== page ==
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NOTE: use Perl; is on undef hiatus. You can read content, but you can't post it. More info will be forthcoming forthcomingly.

All the Perl that's Practical to Extract and Report

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  • There are many things that "separate man from the animals" [...like] the fact that we do not have to act impulsively on how we feel.

    How do you know that animals have no impulses that they don't act on?

    • How do you know that animals have no impulses that they don't act on?

      I don't know the answer to this. Nor do you. - especially since there are NO absolutes. Most evidence doesn't seem to support that they don't act on it. There is the idea that if animals are to advance beyond who they are they must demonstrate some sort of loving kindness to others so they would have to have some impulses not to act on.

      So even though you or I do not KNOW the answer to this, you ARE very right about your point.
      Very g
      • I do know that animals have impulses they don't act on, because I see it every day in my animals. They think about what they can and can't get away with when I'm around, for example. Two of my dogs don't like it when the youngest dog comes over and sits on them; one of them growls; the other wants to growl, but knows he's not supposed to, so he doesn't.

        I also see animals demonstrate "loving kindness" to others all the time (to me, to other animals, etc.). When one of my dogs is feeling poorly, the othe
        • Yep, animals can and do choose to suppress their impulses. Our dog only steals the cat's food when we're not in sight; I'm sure his impulse is to take it when we're there too.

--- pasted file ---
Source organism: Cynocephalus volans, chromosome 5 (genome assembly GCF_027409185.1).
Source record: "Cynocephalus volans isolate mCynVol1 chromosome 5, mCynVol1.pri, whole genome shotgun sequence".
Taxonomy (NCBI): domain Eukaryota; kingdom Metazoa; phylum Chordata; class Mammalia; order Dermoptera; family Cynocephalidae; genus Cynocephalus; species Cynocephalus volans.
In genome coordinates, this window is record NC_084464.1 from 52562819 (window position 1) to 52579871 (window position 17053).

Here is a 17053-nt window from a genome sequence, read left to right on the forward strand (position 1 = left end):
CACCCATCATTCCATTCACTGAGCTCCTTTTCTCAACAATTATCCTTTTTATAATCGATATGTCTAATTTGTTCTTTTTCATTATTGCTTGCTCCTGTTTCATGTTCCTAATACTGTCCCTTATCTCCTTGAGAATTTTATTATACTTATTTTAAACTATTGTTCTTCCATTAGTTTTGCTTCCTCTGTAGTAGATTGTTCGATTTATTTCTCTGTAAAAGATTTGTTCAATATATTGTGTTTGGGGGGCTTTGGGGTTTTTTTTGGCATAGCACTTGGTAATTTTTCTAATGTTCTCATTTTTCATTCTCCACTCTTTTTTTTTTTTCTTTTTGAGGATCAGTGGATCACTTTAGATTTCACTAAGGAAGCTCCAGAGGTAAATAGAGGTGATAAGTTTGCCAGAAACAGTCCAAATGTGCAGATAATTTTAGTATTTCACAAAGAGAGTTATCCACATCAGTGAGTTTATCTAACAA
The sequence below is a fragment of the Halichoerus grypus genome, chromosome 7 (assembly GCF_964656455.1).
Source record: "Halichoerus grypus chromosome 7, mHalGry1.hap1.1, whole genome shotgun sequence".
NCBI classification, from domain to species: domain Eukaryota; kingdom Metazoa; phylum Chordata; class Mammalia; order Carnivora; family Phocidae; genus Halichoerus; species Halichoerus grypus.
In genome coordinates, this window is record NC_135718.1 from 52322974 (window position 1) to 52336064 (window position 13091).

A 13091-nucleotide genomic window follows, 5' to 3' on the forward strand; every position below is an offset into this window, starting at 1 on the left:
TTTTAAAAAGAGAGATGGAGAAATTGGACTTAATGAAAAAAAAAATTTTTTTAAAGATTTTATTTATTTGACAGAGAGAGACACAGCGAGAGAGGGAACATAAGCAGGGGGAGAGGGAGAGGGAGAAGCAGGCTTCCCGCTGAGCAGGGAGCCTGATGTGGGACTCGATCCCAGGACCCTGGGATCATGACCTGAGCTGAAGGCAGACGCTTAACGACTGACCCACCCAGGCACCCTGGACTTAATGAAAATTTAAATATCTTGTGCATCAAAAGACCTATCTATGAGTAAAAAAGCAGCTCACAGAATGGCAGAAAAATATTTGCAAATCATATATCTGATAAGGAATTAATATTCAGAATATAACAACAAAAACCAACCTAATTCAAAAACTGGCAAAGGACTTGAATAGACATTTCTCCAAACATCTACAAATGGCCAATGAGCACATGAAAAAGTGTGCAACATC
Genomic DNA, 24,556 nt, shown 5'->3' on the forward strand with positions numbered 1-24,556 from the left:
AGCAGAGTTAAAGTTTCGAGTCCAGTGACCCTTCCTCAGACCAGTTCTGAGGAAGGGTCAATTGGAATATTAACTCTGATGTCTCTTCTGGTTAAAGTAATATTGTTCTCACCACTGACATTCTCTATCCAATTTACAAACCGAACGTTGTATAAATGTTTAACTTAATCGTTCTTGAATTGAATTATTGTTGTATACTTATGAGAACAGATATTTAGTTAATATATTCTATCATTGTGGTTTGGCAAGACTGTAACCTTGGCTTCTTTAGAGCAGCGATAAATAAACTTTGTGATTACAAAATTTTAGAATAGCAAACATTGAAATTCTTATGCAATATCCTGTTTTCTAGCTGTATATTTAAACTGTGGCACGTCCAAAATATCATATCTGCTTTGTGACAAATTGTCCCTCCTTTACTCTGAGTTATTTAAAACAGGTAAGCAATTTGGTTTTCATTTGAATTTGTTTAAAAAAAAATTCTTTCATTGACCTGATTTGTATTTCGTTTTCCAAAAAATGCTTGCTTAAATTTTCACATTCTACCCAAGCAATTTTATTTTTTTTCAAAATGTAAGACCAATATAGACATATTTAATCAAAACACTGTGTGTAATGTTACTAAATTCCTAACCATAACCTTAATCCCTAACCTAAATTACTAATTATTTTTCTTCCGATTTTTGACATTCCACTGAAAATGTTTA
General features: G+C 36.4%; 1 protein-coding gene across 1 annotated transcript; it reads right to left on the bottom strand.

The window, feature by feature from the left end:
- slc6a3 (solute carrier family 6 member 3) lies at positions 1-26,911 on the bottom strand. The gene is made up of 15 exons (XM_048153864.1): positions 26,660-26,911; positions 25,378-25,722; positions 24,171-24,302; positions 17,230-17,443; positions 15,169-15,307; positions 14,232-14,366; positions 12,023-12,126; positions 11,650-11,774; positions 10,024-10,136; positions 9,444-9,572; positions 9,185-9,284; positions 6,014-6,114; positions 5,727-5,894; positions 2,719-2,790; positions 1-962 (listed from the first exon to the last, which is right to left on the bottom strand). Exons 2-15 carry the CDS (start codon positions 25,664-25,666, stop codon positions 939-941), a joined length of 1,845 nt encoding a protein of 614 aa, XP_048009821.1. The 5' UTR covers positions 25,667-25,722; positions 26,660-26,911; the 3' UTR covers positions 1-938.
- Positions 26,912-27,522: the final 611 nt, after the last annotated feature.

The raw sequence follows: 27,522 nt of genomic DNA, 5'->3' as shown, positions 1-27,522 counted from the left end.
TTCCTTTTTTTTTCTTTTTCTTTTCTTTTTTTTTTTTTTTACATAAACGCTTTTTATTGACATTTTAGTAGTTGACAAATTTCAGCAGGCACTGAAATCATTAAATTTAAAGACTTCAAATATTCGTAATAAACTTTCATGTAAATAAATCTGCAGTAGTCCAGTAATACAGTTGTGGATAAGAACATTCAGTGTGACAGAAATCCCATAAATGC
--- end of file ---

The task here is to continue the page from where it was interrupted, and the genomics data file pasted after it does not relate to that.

"What separates man from the animals" may be an impossible-to-define concept like Artificial Intelligence. Every time you come up with a definition, someone can come up with counter-examples; nonetheless you are sure that the phrase you are trying to define really is meaningful in some way.

          Even though Nate is Perl 6 project manager, you can't dismiss him as a non-developer. He has a sense of humour, so he's got to be more than just a manager.
          • Yep, animals can and do choose to suppress their impulses. Our dog only steals the cat's food when we're not in sight; I'm sure his impulse is to take it when we're there too.
            But is that a suppression of impulse or a suppression of action on an impulse?

            "What separates man from the animals" may be an impossible-to-define concept like Artificial Intelligence. Every time you come up with a definition, someone can come up with counter-examples; nonetheless you are sure that the phrase you are trying to def
            • But is that a suppression of impulse or a suppression of action on an impulse?

              The latter. For both you and Lucky, the impulse was there but the consequent action suggested by the impulse was not taken.

              (The name Lucky comes from Lucky Toby Alive, i.e. lucky to be alive - he was slated for destruction when he broke his foreleg as a puppy at the pet store. My wife's family paid for the surgery that the pet store wouldn't have done.)
            • One of the more interesting notions I'd seen was a gentleman who was developing parasitic artificial life forms. Things that would feed off technologically mundane objects such as lampposts and what-have-you; he had four or five designs for lamppost-bugs. I can't remember the link; I know he was linked by the folks who were informally building enormous destructive robots years before Battlebots.
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              You are what you think.